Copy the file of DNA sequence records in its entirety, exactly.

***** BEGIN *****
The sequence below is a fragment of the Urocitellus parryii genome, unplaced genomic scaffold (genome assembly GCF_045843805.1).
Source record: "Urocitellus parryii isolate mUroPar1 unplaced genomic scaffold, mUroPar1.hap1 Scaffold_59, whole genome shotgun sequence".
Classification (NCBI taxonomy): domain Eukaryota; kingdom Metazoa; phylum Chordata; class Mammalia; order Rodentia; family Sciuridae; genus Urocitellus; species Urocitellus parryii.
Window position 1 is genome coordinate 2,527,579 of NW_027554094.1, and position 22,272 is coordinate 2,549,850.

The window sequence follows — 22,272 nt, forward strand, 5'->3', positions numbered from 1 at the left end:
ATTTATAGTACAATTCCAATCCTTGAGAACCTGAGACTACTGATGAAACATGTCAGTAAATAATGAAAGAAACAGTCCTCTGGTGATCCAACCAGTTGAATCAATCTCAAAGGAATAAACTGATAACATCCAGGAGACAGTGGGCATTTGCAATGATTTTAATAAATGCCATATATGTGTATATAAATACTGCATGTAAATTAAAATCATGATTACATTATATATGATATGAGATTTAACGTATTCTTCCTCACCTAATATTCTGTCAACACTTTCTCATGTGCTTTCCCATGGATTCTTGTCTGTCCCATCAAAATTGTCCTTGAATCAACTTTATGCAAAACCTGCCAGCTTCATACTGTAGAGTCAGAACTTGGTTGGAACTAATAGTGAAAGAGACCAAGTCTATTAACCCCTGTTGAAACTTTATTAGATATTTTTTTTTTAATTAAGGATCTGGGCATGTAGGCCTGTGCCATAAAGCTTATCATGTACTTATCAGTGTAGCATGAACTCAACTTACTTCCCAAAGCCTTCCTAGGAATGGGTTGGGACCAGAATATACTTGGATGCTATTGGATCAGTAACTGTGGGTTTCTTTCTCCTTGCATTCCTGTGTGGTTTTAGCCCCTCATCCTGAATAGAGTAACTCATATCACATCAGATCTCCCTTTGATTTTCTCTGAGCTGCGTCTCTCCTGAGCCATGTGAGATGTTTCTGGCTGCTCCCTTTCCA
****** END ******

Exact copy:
The sequence below is a fragment of the Urocitellus parryii genome, unplaced genomic scaffold (genome assembly GCF_045843805.1).
Source record: "Urocitellus parryii isolate mUroPar1 unplaced genomic scaffold, mUroPar1.hap1 Scaffold_59, whole genome shotgun sequence".
Classification (NCBI taxonomy): domain Eukaryota; kingdom Metazoa; phylum Chordata; class Mammalia; order Rodentia; family Sciuridae; genus Urocitellus; species Urocitellus parryii.
Window position 1 is genome coordinate 2,527,579 of NW_027554094.1, and position 22,272 is coordinate 2,549,850.

The window sequence follows — 22,272 nt, forward strand, 5'->3', positions numbered from 1 at the left end:
ATTTATAGTACAATTCCAATCCTTGAGAACCTGAGACTACTGATGAAACATGTCAGTAAATAATGAAAGAAACAGTCCTCTGGTGATCCAACCAGTTGAATCAATCTCAAAGGAATAAACTGATAACATCCAGGAGACAGTGGGCATTTGCAATGATTTTAATAAATGCCATATATGTGTATATAAATACTGCATGTAAATTAAAATCATGATTACATTATATATGATATGAGATTTAACGTATTCTTCCTCACCTAATATTCTGTCAACACTTTCTCATGTGCTTTCCCATGGATTCTTGTCTGTCCCATCAAAATTGTCCTTGAATCAACTTTATGCAAAACCTGCCAGCTTCATACTGTAGAGTCAGAACTTGGTTGGAACTAATAGTGAAAGAGACCAAGTCTATTAACCCCTGTTGAAACTTTATTAGATATTTTTTTTTTAATTAAGGATCTGGGCATGTAGGCCTGTGCCATAAAGCTTATCATGTACTTATCAGTGTAGCATGAACTCAACTTACTTCCCAAAGCCTTCCTAGGAATGGGTTGGGACCAGAATATACTTGGATGCTATTGGATCAGTAACTGTGGGTTTCTTTCTCCTTGCATTCCTGTGTGGTTTTAGCCCCTCATCCTGAATAGAGTAACTCATATCACATCAGATCTCCCTTTGATTTTCTCTGAGCTGCGTCTCTCCTGAGCCATGTGAGATGTTTCTGGCTGCTCCCTTTCCA